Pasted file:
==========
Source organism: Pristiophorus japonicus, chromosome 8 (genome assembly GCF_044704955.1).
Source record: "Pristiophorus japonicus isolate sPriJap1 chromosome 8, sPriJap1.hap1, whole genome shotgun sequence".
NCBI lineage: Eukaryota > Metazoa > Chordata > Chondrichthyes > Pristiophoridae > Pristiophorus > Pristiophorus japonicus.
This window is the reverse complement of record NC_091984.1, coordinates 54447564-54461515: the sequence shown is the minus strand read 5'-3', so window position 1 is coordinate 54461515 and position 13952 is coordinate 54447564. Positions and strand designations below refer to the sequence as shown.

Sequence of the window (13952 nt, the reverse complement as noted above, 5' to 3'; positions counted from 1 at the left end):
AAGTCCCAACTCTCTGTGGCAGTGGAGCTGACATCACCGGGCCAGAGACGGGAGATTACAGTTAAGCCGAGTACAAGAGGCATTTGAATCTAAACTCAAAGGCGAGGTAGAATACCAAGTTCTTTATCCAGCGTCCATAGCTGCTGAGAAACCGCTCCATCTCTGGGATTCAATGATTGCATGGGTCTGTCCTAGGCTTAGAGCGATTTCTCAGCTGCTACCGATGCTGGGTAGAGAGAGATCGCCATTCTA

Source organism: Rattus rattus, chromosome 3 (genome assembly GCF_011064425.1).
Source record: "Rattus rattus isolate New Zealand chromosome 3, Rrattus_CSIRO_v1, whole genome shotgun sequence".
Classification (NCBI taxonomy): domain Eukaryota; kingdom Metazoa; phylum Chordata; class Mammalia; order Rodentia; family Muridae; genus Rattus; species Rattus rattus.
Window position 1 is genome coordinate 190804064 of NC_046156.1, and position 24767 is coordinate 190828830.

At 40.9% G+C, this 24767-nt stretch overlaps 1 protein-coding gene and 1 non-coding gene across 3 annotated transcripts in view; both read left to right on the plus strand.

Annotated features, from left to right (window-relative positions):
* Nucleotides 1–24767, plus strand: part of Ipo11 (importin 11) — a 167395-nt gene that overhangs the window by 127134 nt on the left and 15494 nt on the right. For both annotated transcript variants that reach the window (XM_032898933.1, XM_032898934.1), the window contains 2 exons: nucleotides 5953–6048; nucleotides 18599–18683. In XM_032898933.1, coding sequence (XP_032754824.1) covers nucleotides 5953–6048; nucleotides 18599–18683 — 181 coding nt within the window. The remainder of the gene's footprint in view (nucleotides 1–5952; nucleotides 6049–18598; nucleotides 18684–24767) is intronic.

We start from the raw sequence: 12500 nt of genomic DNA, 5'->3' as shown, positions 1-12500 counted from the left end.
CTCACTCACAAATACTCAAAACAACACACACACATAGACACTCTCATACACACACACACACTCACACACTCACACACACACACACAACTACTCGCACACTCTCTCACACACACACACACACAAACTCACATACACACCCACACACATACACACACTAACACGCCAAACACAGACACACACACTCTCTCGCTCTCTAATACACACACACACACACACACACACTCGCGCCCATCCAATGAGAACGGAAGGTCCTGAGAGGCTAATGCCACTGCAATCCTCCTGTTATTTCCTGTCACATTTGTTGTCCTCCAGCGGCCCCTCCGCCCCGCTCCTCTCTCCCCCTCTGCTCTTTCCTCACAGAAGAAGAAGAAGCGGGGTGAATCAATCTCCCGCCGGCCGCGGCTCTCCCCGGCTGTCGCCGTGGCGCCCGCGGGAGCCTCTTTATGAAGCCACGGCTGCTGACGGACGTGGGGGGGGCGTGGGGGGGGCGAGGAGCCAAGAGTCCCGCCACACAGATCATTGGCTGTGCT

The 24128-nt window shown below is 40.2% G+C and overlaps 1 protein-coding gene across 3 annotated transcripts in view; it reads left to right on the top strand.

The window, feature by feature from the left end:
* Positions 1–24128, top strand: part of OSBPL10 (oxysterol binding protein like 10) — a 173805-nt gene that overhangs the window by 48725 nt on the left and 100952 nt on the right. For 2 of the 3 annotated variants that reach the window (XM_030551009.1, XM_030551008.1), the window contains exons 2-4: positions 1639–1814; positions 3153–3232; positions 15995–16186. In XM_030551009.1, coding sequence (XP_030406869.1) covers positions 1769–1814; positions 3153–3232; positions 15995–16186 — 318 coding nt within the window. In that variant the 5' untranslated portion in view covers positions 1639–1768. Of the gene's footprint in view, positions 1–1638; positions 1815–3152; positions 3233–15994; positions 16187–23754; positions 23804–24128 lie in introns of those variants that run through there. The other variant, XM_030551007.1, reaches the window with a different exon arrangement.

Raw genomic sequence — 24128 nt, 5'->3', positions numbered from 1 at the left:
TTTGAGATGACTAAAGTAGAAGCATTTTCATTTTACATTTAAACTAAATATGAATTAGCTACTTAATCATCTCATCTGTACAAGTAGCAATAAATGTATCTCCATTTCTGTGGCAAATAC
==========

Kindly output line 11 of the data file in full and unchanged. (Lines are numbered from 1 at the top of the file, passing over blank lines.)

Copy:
At 40.9% G+C, this 24767-nt stretch overlaps 1 protein-coding gene and 1 non-coding gene across 3 annotated transcripts in view; both read left to right on the plus strand.